We’ve heard all the chatter about “Native Advertising,” this year’s “new” advertising format that will save publishing. Heavyweights like Time Magazine, the New York Times, and the Washington Post have already announced support for native advertising, after Forbes paved the way with their BrandVoice platform.
With ignored display ads, low click-through and impression rates due to programmatic buying, and an excess of inventory, which have driven prices down to as low as 13 cents per thousand impressions, meaning to earn $130, one needs 1,000,000 impressions and that’s before all of the intermediaries take their cut, the content world needs a new format.
However, before we champion publishing’s savior, there are still three major challenges that face most of the native ad industry. We’re confident that these will be solved before this year’s end; after all those of us in the blogging space are some of the smartest out there: in addition to us at Cooperatize, there is Izea’s Social Spark, Tap Influence, Content Blvd., among others.
The main conclusion from the FTC’s “Blurred Lines” conference this past December was that transparency is necessary. As the legendary HG Wells said, “Modern newspapers have been described… as sheets of advertisements with news and discussions printed on the back.” Advertising transparency has been argued as early as 1917 when the Muenzen Speciality Co settled with the FTC regarding a vacuum advertisement that looked like a newspaper review, to modern times when The Atlantic received backlash from their minimally disclosed Scientology-sponsored article.
With the ease in which information flows, confusing the consumer is even more rampant. While spoofs and satire may simply bruise one’s ego for a Facebook minute, health related studies paid for by organizations suffering from a conflict of interest might be a different matter. On top of that, a credible author, perhaps a doctor, talking about the benefits of coffee drinking to the safety of cell phone usage further affects the long term beliefs of consumers.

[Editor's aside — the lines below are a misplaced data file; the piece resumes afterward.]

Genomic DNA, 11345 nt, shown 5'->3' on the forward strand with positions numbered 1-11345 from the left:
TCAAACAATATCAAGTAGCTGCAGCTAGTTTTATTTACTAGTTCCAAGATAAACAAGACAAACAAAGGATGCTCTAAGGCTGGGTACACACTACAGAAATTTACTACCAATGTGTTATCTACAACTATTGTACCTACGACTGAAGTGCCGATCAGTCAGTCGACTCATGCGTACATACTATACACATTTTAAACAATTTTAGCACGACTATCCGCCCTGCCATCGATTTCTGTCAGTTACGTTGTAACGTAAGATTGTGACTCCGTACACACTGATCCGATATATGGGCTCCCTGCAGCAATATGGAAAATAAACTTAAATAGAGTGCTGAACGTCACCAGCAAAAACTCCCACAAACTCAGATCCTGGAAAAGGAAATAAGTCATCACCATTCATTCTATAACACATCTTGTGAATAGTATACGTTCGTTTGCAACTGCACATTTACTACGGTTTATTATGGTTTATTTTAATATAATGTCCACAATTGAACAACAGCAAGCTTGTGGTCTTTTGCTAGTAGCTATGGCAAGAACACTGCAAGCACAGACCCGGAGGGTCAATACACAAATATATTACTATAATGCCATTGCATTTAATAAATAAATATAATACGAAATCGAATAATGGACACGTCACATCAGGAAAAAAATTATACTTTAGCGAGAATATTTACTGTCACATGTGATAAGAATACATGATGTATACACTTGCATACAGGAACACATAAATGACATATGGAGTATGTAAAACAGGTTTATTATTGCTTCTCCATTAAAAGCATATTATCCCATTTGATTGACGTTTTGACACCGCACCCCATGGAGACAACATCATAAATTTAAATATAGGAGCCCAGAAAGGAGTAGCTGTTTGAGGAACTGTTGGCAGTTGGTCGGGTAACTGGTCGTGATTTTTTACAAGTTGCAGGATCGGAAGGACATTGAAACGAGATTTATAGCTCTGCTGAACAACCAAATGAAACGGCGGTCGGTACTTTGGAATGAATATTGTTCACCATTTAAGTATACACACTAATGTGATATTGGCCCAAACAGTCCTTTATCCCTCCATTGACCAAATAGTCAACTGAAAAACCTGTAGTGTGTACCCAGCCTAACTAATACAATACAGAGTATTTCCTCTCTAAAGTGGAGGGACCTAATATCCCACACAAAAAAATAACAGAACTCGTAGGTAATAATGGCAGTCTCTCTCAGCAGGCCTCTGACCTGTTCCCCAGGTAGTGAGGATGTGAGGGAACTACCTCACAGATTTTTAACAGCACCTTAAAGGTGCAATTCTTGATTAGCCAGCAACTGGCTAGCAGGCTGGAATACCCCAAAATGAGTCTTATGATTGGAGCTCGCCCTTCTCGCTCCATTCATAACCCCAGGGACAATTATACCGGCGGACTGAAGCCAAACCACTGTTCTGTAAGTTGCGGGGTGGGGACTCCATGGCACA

While we’ve all become much more educated about these conflicts of interest, the writers out there have become more skilled at masking them. After all, advertorial in the typical promotional sense is not as engaging or useful anymore. Writers need to create content that is engaging, useful, and valued. The addition of transparency leads to powerful content that allows the reader to draw his or her own conclusions.
By definition, since native ads are unique to the site and cannot be standardized, creation costs are more expensive. Further, since the ad cannot leave the realm of the publisher, that same ad cannot be in as many places as possible. A 140-character tweet is usually not convertible into AdWords copy, which is not transferable into a native ad in the New York Times. The Interactive Advertising Bureau (IAB) has a tough time governing this, but more difficulty occurs in the buying and selling of these since it’s difficult to understand and measure what you are buying (this is the problem that Cooperatize solves).
On top of that, the distribution of sites on the Internet follows a “long tail” phenomenon where a few sites at the top get most of the traffic. These sites like Facebook, Twitter, and Google, can afford their own sales teams, however, the rest of the Internet needs to find a way to monetize. Without sales teams and standardization, will the rest of the Internet become a “hobby?”
The world of digital advertising is measured in a cost per metric: cost per thousand or Mille impressions (CPM), cost per click (CPC), and cost per acquisition / action (CPA). In the world of native advertising, especially longer form content, is it fair to measure with this same yardstick, something we once characterized as snapshot advertising?
Writer Felix Salmon notes that while “[n]ative page views might be hard to come by, … any smart brand would absolutely prefer a single native page view to a dozen banner-ad impressions. The difference … [is] huge – a good order of magnitude, at least.” Salmon continues to the why: “[A] native ad is something that consumers read, interact with, even share — it fills up their attention space, for a certain period of time, in a way that banner ads never do.” Furthermore, a Sharethrough study showed that, “subjects were 25% more likely to look at a native ad than they were at a banner, and they looked at them 53% more frequently.”
The storytelling aspect is definitely valued, but outside of awards, how can this be measured? AdAge notes that the most used barometer is engagement by measuring time spent, although this was only utilized by 57% of the publishers surveyed in their piece, followed by traffic at 43%, social media at 33%, brand lift 24%, comments 19%, while cost per view or click came in at 10%.
Despite the varying opinions of the publishers in the survey, it is promising that direct response measures are not high on the list. After all, does anyone jump off the couch while watching football to buy the beer in the commercial?
Native works and native is hot. (Other names include branded content, sponsored content, and content marketing. Yes, content is still king!) Yet, the world of native advertising is still like the Wild West. Advertisers see the value while publishers want to sell it. The question becomes: If you know that I am advertising, which half of my scalable advertising campaign is wasted? By year’s end, I think we’ll have enough answers to figure this out.
Image credit: CC by INPIVIC